Satterfield awarded $1.5 million NIH, USDA grant to study placental adaptation to maternal malnutrition

Writer: Courtney Coufal,

COLLEGE STATION – Dr. Carey Satterfield, Texas A&M AgriLife Research scientist and associate professor in the Department of Animal Science at Texas A&M University, has been awarded a $1.5 million grant to study placental adaptation to maternal malnutrition.

The study will develop a better understanding of how the placenta responds to nutritional stress.

The award was granted by Eunice Kennedy Shriver National Institute of Child Health & Human Development of the National Institutes of Health and the United States Department of Agriculture National Institute of Food and Agriculture.


Dr. Carey Satterfield, Texas A&M AgriLife researcher and associate professor in the Department of Animal Science.

The funds will be distributed over five years. Satterfield will lead a team of researchers including his colleagues in the Department of Animal Science: Dr. Fuller Bazer, distinguished professor and O.D. Butler Chair, Dr. Guoyao Wu, distinguished professor, and Dr. Kathrin Dunlap, assistant professor; and Dr. Shannon Washburn, clinical assistant professor in the Department of Veterinary Physiology and Pharmacology in the Texas A&M University College of Veterinary Medicine and Biomedical Sciences.

“Research conducted by the physiology of reproduction faculty in the Department of Animal Science has led to seminal scientific discoveries in the field. Dr. Satterfield’s success in securing this grant is a testament to the strength of this program,” said Dr. Russell Cross, professor and head of animal science. “We congratulate Dr. Satterfield on receiving this highly prestigious grant – the largest NIH grant received by a faculty in animal science – and look forward to the contributions he and his team will make for the betterment of animal and human lives.”

Malnutrition in livestock and humans is a global concern and is of increasing importance during pregnancy. The World Health Organization estimates that 792 million people are currently undernourished. Current estimates indicate that 7-15 percent of pregnancies result in intrauterine growth restriction.

Satterfield said while maternal under-nutrition is often overlooked as a potential cause in industrialized nations, it remains a significant problem in developing countries.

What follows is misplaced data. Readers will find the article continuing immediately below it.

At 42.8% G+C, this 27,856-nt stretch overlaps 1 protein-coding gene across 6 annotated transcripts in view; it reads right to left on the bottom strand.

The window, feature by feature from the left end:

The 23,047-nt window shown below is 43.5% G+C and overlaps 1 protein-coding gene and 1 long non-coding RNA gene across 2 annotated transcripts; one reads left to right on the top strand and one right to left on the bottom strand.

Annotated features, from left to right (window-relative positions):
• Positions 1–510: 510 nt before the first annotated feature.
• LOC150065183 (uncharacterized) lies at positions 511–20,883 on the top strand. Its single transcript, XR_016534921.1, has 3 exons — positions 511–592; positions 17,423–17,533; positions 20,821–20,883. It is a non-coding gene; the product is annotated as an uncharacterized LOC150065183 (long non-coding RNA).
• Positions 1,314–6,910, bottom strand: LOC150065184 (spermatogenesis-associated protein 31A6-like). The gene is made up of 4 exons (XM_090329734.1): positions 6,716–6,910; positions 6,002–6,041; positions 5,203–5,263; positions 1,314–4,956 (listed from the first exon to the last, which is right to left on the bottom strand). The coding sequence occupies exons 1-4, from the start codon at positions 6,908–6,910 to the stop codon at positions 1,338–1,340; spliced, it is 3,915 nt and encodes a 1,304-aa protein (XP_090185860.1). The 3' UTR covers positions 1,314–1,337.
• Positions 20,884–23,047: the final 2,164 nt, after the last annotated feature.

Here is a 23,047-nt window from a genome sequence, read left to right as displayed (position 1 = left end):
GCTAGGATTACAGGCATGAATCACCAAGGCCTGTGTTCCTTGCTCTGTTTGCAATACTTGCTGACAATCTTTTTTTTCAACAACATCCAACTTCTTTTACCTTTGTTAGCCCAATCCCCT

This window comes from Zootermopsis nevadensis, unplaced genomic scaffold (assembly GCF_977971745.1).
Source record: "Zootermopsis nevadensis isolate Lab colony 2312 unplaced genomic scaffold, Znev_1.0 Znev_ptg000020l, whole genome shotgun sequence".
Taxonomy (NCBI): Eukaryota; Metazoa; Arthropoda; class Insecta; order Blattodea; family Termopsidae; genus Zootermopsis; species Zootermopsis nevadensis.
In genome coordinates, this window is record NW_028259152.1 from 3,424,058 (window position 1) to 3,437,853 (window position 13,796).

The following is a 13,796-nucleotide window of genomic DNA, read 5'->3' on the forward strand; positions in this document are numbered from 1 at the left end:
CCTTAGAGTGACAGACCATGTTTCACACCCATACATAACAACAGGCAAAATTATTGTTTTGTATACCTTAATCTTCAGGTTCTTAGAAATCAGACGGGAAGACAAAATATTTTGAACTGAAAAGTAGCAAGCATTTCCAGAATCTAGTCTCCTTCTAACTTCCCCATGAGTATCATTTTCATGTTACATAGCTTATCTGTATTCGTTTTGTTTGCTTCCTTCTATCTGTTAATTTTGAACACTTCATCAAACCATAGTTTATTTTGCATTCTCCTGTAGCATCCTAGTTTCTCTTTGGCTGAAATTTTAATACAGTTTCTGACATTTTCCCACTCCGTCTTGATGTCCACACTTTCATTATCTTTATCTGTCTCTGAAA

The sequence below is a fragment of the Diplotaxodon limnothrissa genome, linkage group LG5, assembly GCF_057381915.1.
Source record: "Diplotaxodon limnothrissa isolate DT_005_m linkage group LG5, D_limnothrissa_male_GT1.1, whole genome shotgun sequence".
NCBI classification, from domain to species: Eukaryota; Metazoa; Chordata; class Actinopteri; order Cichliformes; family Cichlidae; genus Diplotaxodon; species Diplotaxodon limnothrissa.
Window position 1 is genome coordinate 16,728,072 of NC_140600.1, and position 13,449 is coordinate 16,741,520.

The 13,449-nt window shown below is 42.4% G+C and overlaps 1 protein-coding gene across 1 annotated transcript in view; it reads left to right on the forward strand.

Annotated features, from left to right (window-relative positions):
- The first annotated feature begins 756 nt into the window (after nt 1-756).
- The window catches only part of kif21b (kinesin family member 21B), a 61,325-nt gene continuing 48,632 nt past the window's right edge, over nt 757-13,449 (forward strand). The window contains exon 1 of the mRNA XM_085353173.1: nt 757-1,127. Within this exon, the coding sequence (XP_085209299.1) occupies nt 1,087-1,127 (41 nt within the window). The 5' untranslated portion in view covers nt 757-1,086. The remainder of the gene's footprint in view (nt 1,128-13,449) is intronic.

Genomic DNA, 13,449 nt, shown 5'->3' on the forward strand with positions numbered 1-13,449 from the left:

Similarly, grazing livestock are frequently exposed to varying nutrient availability. For this reason, identification of animals better suited to changing environments is imperative for sustaining the food animal industry.  Insufficient nutrient availability results in intrauterine growth restriction, and more importantly, low birth weight is strongly associated with neonatal death losses, he said.

“Having a healthy start in life begins during pregnancy. Optimal fetal growth relies on sufficient nutrient delivery across the placenta. This study takes a proactive approach to enhancing health and well-being of humans and livestock alike by trying to better understand how the placenta responds to nutritional stress,” Satterfield said. “This knowledge is key for the development of early markers of at-risk pregnancies as well as for the development of intervention strategies to ensure the birth of a viable, healthy newborn.”

The study aims to capitalize on natural population variance using the sheep which serve as both an agriculturally important food animal as well as an accepted biomedical model for studies related to humans, he said. Doing so will lead to a better understanding of the hormonal, cellular and molecular mechanisms by which the placenta can adapt to maternal malnutrition for support of optimal fetal growth, thereby reducing mortality. To accomplish this, researchers plan to develop a unique animal model using sheep to examine placental growth, function, and adaptation.

“The sheep has long served as a useful biomedical model for studying aspects of fetal growth,” Satterfield said. “Like humans, the sheep has a relatively long gestation length which lends itself to studying the effects of long-term nutritional manipulations during different periods of gestation on fetal growth.  The relative size ratio of fetus to mother is also very similar between the sheep and human.”

The research also will enhance genetic selection criterion for more informed retention of breeding stock suited for harsh conditions. It will also help with the identification of novel nutritional and genetic targets for intervention strategies in humans and livestock to alleviate fetal growth restriction and its associated lifelong costs, Satterfield said.

“Completion of this project is expected to fill a critical gap in our existing knowledge by providing novel insights into placental growth and function as they relate to the spectrum of observed rates of fetal growth,” he said.


For more information regarding news from the Department of Animal Science, College of Agriculture and Life Sciences, Texas A&M University, please contact Courtney Coufal at or (979) 845-1542.

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